Carnivore symposium

This event took place in November 2013

Habitat loss, fragmentation and degradation threaten wildlife worldwide and are primary causes of extinction. These landscape changes affect the availability and distribution of food which, in turn, affect the energy balance of individuals, ultimately reducing both survival and reproduction. The resulting declines in individual numbers can lead to lower population densities, local extinction and, eventually, global range collapse. To have a chance of mitigating the impacts of global environmental changes on biodiversity, we need to increase our understanding of how animals respond to these changes. This requires integrating data across biological scales, from individuals to populations, and from species to community assemblages. Carnivores are a particularly good group for this approach. They are well studied at different biological scales and are one of the few groups for which we have reliable data on predator and prey abundance across a range of species and ecosystems. This provides an opportunity for a unique understanding of phenomena acting across populations and species. We will combine studies of individual behaviour and energetics with studies of populations to learn how patterns in animal space use vary with environmental productivity. Our aim is to identify how and why species differ in their responses to environmental variation and tolerances to future environmental change.

Talks and presentations

Joshua Ginsberg, Wildlife Conservation Society, USA
Keynote: Assessing the global recovery of large carnivores


Rory Wilson, University of Swansea, UK 
How might we measure behaviour in the wild?

Pat Butler, University of Birmingham, UK
Methods for estimating energetics in the wild

Rosie Woodroffe, Zoological Society of London, UK and Wildlife Conservation Society, USA
Temperature effects on African wild dogs: from individuals to species

Chris Wilmers, University of California Santa Cruz, USA
Variation in the daily energy costs in suburban cougar

 Tom McCarthy, Panthera, USA 
 Snow leopards: ecological insights from recent studies in Mongolia, China, Tajikistan and Kyrgyzstan 

Dale Miquelle, Wildlife Conservation Society, Russia and Clay Miller, University of Montana
Where did we go wrong? Resolving the discrepancies between energetic models and carnivore reality

 Gus Mills, The Lewis Foundation, South Africa and WildCRU, University of Oxford
 Living on the edge III: surviving in deserts and the importance of getting your energetic budgets right 

John Linnell, Norwegian Institute for Nature Research (NINA), Norway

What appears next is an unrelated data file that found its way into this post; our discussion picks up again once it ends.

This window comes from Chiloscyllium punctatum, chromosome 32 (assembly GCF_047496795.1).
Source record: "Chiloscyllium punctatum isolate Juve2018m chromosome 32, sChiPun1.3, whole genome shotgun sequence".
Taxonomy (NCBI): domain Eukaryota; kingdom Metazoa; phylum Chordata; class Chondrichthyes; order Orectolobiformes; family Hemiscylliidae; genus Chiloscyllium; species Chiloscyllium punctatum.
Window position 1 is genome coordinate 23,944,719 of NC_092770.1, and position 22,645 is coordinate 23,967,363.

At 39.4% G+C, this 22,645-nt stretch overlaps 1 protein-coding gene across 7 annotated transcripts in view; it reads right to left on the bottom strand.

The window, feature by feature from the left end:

From carnivore movements to management strategies

Roland Kays, North Carolina Museum of Natural Sciences & NC State University, USA
Carnivore behavioural adaptations needed to give them a future in the Anthropocene

Michael Scantlebury, Queen’s University Belfast, UK
Small carnivore energetics

Martin Wikelski, Max Planck Institut for Ornithology, Germany
 Keynote: ICARUS – a new global system to observe small animals


Nathalie Pettorelli, Zoological Society of London, UK
Individual variability and predator-prey dynamics

Erlend Nilsen, Norwegian Institute for Nature Research (NINA), Norway
Prey abundance, functional responses and carnivore population densities

Philip Stephens, Durham University, UK
 Energetics and the limits of rarity 

 Alienor Chauvenet, Zoological Society of London, UK and Animal Health and Veterinary Laboratories Agency, UK
 Individual-based models: investigating carnivore dynamics in complex ecosystems

 John DeLong, Yale University, USA 
 Understanding scaling patterns from consumer-resource interactions


Blaire Van Valkenburgh, University of California, Los Angeles, USA
What can we learn from the past? Looking at extinct carnivores

Jennifer Crees, Zoological Society of London, UK
Dynamics of mammal declines in Holocene Europe: insights from the recent past

Chris Carbone, Zoological Society of London, UK
From resources to macroecological patterns

Guillaume Chapron, Swedish University of Agricultural Sciences, Sweden
Carnivore conservation and the relative importance of threat processes

Sarah Durant, Zoological Society of London, UK
Does size matter? An investigation of habitat use across a carnivore assemblage in the Serengeti, Tanzania

E.J. Milner-Gulland, Imperial College London, UK
How do we move forward?